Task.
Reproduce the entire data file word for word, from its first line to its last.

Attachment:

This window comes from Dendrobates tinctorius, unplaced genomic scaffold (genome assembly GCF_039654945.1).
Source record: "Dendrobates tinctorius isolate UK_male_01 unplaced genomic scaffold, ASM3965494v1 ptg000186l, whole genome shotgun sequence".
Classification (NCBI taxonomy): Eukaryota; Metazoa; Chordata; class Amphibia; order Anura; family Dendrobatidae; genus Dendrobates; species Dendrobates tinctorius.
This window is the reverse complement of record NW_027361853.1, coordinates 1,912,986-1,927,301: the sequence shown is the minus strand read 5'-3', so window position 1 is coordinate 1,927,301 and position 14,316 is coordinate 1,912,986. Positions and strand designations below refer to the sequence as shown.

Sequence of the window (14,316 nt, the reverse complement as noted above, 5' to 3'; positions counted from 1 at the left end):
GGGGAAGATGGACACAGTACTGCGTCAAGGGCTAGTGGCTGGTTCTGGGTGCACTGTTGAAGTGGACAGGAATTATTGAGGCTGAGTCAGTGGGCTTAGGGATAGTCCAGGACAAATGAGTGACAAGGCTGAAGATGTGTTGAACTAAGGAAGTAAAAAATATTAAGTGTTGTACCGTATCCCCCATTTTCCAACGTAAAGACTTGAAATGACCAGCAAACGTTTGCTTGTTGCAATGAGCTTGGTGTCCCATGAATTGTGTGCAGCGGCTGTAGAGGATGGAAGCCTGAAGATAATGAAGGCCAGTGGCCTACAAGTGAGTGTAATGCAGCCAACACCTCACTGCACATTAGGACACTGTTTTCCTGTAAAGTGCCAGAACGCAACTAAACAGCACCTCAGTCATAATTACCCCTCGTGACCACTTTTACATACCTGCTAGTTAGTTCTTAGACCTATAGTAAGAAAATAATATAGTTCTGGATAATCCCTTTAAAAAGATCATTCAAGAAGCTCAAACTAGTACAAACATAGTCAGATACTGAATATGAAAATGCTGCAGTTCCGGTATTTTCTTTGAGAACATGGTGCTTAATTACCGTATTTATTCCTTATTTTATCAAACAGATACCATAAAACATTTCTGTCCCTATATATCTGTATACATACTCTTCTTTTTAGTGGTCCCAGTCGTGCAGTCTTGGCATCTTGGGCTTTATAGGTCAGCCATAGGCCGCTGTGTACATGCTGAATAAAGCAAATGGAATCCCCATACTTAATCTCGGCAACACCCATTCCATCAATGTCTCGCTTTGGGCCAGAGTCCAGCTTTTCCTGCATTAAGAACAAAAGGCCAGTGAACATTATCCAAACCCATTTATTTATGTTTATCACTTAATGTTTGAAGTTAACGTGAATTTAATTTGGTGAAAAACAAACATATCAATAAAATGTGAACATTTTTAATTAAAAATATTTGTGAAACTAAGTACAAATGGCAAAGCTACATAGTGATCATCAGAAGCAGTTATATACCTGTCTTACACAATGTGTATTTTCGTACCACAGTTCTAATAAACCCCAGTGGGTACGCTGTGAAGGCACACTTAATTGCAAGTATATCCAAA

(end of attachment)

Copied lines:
This window comes from Dendrobates tinctorius, unplaced genomic scaffold (genome assembly GCF_039654945.1).
Source record: "Dendrobates tinctorius isolate UK_male_01 unplaced genomic scaffold, ASM3965494v1 ptg000186l, whole genome shotgun sequence".
Classification (NCBI taxonomy): Eukaryota; Metazoa; Chordata; class Amphibia; order Anura; family Dendrobatidae; genus Dendrobates; species Dendrobates tinctorius.
This window is the reverse complement of record NW_027361853.1, coordinates 1,912,986-1,927,301: the sequence shown is the minus strand read 5'-3', so window position 1 is coordinate 1,927,301 and position 14,316 is coordinate 1,912,986. Positions and strand designations below refer to the sequence as shown.

Sequence of the window (14,316 nt, the reverse complement as noted above, 5' to 3'; positions counted from 1 at the left end):
GGGGAAGATGGACACAGTACTGCGTCAAGGGCTAGTGGCTGGTTCTGGGTGCACTGTTGAAGTGGACAGGAATTATTGAGGCTGAGTCAGTGGGCTTAGGGATAGTCCAGGACAAATGAGTGACAAGGCTGAAGATGTGTTGAACTAAGGAAGTAAAAAATATTAAGTGTTGTACCGTATCCCCCATTTTCCAACGTAAAGACTTGAAATGACCAGCAAACGTTTGCTTGTTGCAATGAGCTTGGTGTCCCATGAATTGTGTGCAGCGGCTGTAGAGGATGGAAGCCTGAAGATAATGAAGGCCAGTGGCCTACAAGTGAGTGTAATGCAGCCAACACCTCACTGCACATTAGGACACTGTTTTCCTGTAAAGTGCCAGAACGCAACTAAACAGCACCTCAGTCATAATTACCCCTCGTGACCACTTTTACATACCTGCTAGTTAGTTCTTAGACCTATAGTAAGAAAATAATATAGTTCTGGATAATCCCTTTAAAAAGATCATTCAAGAAGCTCAAACTAGTACAAACATAGTCAGATACTGAATATGAAAATGCTGCAGTTCCGGTATTTTCTTTGAGAACATGGTGCTTAATTACCGTATTTATTCCTTATTTTATCAAACAGATACCATAAAACATTTCTGTCCCTATATATCTGTATACATACTCTTCTTTTTAGTGGTCCCAGTCGTGCAGTCTTGGCATCTTGGGCTTTATAGGTCAGCCATAGGCCGCTGTGTACATGCTGAATAAAGCAAATGGAATCCCCATACTTAATCTCGGCAACACCCATTCCATCAATGTCTCGCTTTGGGCCAGAGTCCAGCTTTTCCTGCATTAAGAACAAAAGGCCAGTGAACATTATCCAAACCCATTTATTTATGTTTATCACTTAATGTTTGAAGTTAACGTGAATTTAATTTGGTGAAAAACAAACATATCAATAAAATGTGAACATTTTTAATTAAAAATATTTGTGAAACTAAGTACAAATGGCAAAGCTACATAGTGATCATCAGAAGCAGTTATATACCTGTCTTACACAATGTGTATTTTCGTACCACAGTTCTAATAAACCCCAGTGGGTACGCTGTGAAGGCACACTTAATTGCAAGTATATCCAAA